Mia TAKES responsibility. She balances. She knows that a career she loves does not have to endanger the family she loves. Go, Mia! May your success grow book to book, because you certainly deserve it! Jill Shalvis is another writer who keeps the balance going well – and also has a sense of humor about it.

Mothers who say they want to write should look to those two women as examples of positive ways to balance the writing life with the family life.

Work was fine yesterday. New York was unpleasant – too many people in too small a space, everyone trying to get somewhere. The usual. I’m booked for a couple of weeks when I get back from my trips in May – so that’s good. Pay some bills, replace some money used for the car.

Good thing I don’t have to go in until tonight – Metro North is down – again! Tonight, I’m taking my friend J. to one of the events at the PEN World Voices conference. We’re going early enough to stop at the Algonquin for drinks first (provided the trains run properly).

Verizon came to fix the landline yesterday and screwed up the DSL. When I called to complain, they said it was not possible for me to have working DSL without a dial tone. Then what have I been doing since last Friday? IMAGINING my time on line?

I’m so tired of idiots.

No response from Icelandiar. I am even less impressed with them than I was 24 hours ago.

Trying to get some writing done, after I scour the job boards and see if there are pitches to get out.

I’m offline for the next few days – planned. I’m going to Maine to visit my grandmother –and to do laundry – because who knows when the laundry rooms will be fixed in the building? Not a complaint, mind you – they are working their butts off to get the building back to rights. And they have to scour everything with bleach, because the smells have traveled up the old dumbwaiter shafts (one of those round stick-to-the-wall closet things helps). I checked out a few Laundromats in the area – they’re kind of dirty, and I’m not too happy with them. My friend, at whose house I often do laundry, lost his whole laundry room in the flood and has to rip everything out a renovate, too. I can’t take it to work, because there’s too much show laundry (and I don’t REALLY want to haul laundry on a three hour round trip commute on the train). I’ll hand wash as much as I can here at home, and we’ll play the rest by ear.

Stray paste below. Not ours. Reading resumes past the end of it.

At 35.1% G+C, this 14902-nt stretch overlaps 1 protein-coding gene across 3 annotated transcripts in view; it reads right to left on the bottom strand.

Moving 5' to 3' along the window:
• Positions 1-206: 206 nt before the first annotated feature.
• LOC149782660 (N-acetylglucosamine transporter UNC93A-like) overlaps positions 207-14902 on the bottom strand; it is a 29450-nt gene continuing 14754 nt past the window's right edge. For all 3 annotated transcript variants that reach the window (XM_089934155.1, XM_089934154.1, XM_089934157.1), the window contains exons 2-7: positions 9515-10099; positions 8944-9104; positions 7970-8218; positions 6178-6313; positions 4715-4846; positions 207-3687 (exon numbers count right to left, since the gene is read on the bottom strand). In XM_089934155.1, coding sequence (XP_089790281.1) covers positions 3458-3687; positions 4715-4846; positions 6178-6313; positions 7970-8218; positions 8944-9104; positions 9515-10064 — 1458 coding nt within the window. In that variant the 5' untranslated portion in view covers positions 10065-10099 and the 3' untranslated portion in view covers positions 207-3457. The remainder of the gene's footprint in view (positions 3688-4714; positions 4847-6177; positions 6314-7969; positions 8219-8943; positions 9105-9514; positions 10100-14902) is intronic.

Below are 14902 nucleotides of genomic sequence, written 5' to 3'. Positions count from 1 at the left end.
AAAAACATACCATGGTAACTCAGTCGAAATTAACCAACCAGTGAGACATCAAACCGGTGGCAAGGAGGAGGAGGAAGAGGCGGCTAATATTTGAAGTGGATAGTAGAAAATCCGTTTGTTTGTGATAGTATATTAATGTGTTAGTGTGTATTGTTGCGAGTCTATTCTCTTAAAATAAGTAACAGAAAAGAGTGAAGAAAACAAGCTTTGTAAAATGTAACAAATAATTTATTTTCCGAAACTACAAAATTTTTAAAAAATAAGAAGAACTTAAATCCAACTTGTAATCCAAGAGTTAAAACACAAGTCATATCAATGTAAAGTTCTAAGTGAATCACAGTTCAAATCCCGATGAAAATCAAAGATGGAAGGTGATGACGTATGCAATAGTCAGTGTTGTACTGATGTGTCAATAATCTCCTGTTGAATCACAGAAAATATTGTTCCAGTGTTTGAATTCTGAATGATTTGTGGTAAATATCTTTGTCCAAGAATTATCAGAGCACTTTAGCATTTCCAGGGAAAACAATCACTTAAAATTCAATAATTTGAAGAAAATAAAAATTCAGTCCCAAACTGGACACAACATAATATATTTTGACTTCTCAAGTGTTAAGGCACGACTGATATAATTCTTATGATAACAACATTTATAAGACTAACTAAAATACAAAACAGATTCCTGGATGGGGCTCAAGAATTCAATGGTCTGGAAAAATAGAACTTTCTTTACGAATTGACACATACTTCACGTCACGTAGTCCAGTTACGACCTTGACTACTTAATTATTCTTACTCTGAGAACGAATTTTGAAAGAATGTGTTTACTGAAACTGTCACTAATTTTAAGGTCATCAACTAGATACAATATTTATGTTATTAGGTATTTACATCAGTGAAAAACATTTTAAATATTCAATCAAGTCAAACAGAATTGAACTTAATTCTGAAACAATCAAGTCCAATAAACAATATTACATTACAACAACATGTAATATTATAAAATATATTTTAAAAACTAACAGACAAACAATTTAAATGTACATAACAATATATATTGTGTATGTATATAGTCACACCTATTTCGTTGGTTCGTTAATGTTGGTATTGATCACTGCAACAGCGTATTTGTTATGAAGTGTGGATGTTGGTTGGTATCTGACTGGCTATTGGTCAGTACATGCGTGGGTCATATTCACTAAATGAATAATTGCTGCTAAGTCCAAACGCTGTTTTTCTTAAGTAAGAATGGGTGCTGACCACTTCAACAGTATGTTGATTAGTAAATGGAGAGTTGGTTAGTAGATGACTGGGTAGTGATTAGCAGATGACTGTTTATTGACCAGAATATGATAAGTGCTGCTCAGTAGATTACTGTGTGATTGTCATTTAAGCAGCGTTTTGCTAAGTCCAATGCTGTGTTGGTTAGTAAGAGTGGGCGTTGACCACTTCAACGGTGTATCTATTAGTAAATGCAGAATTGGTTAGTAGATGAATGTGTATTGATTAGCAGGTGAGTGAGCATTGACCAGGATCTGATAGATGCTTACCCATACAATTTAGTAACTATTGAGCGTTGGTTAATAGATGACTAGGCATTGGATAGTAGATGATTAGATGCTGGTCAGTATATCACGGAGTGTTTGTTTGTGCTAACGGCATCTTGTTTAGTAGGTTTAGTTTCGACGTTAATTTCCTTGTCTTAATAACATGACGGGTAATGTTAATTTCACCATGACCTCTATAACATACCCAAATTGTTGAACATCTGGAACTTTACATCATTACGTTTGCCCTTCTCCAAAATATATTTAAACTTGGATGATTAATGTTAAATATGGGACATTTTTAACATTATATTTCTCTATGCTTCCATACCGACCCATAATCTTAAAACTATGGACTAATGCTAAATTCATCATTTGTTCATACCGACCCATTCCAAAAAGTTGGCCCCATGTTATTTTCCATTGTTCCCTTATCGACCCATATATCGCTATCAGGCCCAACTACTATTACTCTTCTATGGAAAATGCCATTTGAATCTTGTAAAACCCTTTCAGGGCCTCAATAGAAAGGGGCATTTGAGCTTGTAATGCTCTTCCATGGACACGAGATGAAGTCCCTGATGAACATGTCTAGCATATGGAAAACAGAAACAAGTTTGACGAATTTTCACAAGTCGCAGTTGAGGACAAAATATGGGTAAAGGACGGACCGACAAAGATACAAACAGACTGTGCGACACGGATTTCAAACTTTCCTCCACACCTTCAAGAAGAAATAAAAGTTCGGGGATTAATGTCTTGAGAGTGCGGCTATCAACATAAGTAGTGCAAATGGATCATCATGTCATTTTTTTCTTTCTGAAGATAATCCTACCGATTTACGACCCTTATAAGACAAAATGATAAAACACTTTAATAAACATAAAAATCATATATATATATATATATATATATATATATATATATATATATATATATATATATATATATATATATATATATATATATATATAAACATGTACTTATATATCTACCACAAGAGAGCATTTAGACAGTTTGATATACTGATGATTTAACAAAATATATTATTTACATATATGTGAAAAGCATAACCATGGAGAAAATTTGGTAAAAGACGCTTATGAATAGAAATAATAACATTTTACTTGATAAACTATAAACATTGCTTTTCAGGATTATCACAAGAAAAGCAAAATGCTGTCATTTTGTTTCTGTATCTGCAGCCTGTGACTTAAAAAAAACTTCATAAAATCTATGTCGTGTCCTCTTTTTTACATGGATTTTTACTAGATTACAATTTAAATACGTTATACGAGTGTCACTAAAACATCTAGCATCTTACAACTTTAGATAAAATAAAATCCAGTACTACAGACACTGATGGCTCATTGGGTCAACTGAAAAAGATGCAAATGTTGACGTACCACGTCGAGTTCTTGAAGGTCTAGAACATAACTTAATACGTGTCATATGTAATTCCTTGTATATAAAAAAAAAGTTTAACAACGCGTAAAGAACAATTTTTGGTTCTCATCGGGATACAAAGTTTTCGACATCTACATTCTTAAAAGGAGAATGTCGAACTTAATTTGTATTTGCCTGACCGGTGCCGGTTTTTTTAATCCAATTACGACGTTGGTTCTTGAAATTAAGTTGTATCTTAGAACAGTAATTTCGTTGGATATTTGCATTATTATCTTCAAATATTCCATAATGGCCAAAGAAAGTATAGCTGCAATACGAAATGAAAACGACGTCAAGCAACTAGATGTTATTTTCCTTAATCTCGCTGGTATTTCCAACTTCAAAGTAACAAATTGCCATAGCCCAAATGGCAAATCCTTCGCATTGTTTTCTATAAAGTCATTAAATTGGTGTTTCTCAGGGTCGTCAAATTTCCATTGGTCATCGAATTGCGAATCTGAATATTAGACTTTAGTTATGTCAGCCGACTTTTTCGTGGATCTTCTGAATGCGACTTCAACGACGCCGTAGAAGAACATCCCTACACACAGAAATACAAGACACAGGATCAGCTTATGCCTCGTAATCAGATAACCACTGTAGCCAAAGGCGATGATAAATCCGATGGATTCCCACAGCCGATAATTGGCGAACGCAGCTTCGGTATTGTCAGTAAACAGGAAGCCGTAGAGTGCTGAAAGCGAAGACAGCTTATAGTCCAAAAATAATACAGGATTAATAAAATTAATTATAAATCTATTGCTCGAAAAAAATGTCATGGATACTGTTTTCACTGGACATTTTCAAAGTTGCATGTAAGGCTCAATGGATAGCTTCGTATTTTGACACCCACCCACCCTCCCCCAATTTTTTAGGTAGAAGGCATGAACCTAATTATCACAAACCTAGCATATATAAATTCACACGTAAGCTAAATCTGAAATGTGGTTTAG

I’m doing my pre-Derby article that will appear next week on FemmeFan. Finally, I can reveal my Derby horse – I promised I’d stay quiet until Derby week, so the horse could do its work and mature without additional pressure.

The Plum essays were sent out for a final proof. It looks good, and I’m excited about the book’s release in June. Perfectly Plum – you can pre-order it from Amazon.

Have a great rest-of-the-week, all, and, hopefully, both landline and DSL will be working when I return.

Devon

PS  There are a lot of great moms and writing moms who read this blog.  Needless to say, I do not mean YOU — although you’re probably the ones who then worry you’re being too self-centered when you’re not.  I’m fortunate enough to have attracted a group of generous spirits here.

February 5, 2007

Monday, February 5, 2007
Waning Moon
Saturn Retrograde
Sunny and brutally cold

Ben Schwartz’s poem “Airport Waiting Room” is today’s Circadian Poem.

I answer some tarot questions on Kemmyrk. I got a batch of interesting questions; some of my answers are bound to piss off some people. Oh, well, it’s my opinion, my belief, and I stand by it.

Can I just say that I think the Puppy Bowl on Animal Planet is much more fun than the Super Bowl? I’m bummed that the Colts won, as much as I can be about two teams that mean little to me.

But Prince’s half-time show was wonderful – even in that rain, he gave it everything. There are many things about Prince that make me roll my eyes, but as far as musician-ship – he is a genius. And genius is not a word I use lightly.